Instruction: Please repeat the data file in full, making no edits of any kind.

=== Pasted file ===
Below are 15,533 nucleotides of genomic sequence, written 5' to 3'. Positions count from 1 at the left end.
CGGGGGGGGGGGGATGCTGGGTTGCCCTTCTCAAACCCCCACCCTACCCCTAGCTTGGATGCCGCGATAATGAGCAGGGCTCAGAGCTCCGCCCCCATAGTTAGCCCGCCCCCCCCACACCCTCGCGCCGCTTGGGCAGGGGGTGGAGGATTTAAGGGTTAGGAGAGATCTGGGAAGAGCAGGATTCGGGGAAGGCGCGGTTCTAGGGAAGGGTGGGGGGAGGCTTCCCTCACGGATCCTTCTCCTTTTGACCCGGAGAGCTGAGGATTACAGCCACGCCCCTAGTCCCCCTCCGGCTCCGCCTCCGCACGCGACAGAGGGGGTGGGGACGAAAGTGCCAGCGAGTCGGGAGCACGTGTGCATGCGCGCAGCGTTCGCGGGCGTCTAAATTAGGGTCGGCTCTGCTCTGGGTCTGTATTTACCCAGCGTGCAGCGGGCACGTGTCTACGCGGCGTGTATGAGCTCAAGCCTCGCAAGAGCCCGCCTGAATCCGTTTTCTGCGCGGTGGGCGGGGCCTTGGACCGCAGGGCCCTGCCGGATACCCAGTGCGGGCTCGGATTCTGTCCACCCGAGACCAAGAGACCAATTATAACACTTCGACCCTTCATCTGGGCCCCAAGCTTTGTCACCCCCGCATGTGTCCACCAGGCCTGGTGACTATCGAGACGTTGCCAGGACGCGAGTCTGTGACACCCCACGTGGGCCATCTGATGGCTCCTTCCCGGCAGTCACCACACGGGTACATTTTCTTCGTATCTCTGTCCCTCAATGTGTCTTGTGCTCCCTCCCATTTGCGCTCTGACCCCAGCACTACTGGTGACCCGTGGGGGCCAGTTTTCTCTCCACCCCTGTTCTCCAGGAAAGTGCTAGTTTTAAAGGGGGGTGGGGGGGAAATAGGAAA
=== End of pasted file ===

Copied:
Below are 15,533 nucleotides of genomic sequence, written 5' to 3'. Positions count from 1 at the left end.
CGGGGGGGGGGGGATGCTGGGTTGCCCTTCTCAAACCCCCACCCTACCCCTAGCTTGGATGCCGCGATAATGAGCAGGGCTCAGAGCTCCGCCCCCATAGTTAGCCCGCCCCCCCCACACCCTCGCGCCGCTTGGGCAGGGGGTGGAGGATTTAAGGGTTAGGAGAGATCTGGGAAGAGCAGGATTCGGGGAAGGCGCGGTTCTAGGGAAGGGTGGGGGGAGGCTTCCCTCACGGATCCTTCTCCTTTTGACCCGGAGAGCTGAGGATTACAGCCACGCCCCTAGTCCCCCTCCGGCTCCGCCTCCGCACGCGACAGAGGGGGTGGGGACGAAAGTGCCAGCGAGTCGGGAGCACGTGTGCATGCGCGCAGCGTTCGCGGGCGTCTAAATTAGGGTCGGCTCTGCTCTGGGTCTGTATTTACCCAGCGTGCAGCGGGCACGTGTCTACGCGGCGTGTATGAGCTCAAGCCTCGCAAGAGCCCGCCTGAATCCGTTTTCTGCGCGGTGGGCGGGGCCTTGGACCGCAGGGCCCTGCCGGATACCCAGTGCGGGCTCGGATTCTGTCCACCCGAGACCAAGAGACCAATTATAACACTTCGACCCTTCATCTGGGCCCCAAGCTTTGTCACCCCCGCATGTGTCCACCAGGCCTGGTGACTATCGAGACGTTGCCAGGACGCGAGTCTGTGACACCCCACGTGGGCCATCTGATGGCTCCTTCCCGGCAGTCACCACACGGGTACATTTTCTTCGTATCTCTGTCCCTCAATGTGTCTTGTGCTCCCTCCCATTTGCGCTCTGACCCCAGCACTACTGGTGACCCGTGGGGGCCAGTTTTCTCTCCACCCCTGTTCTCCAGGAAAGTGCTAGTTTTAAAGGGGGGTGGGGGGGAAATAGGAAA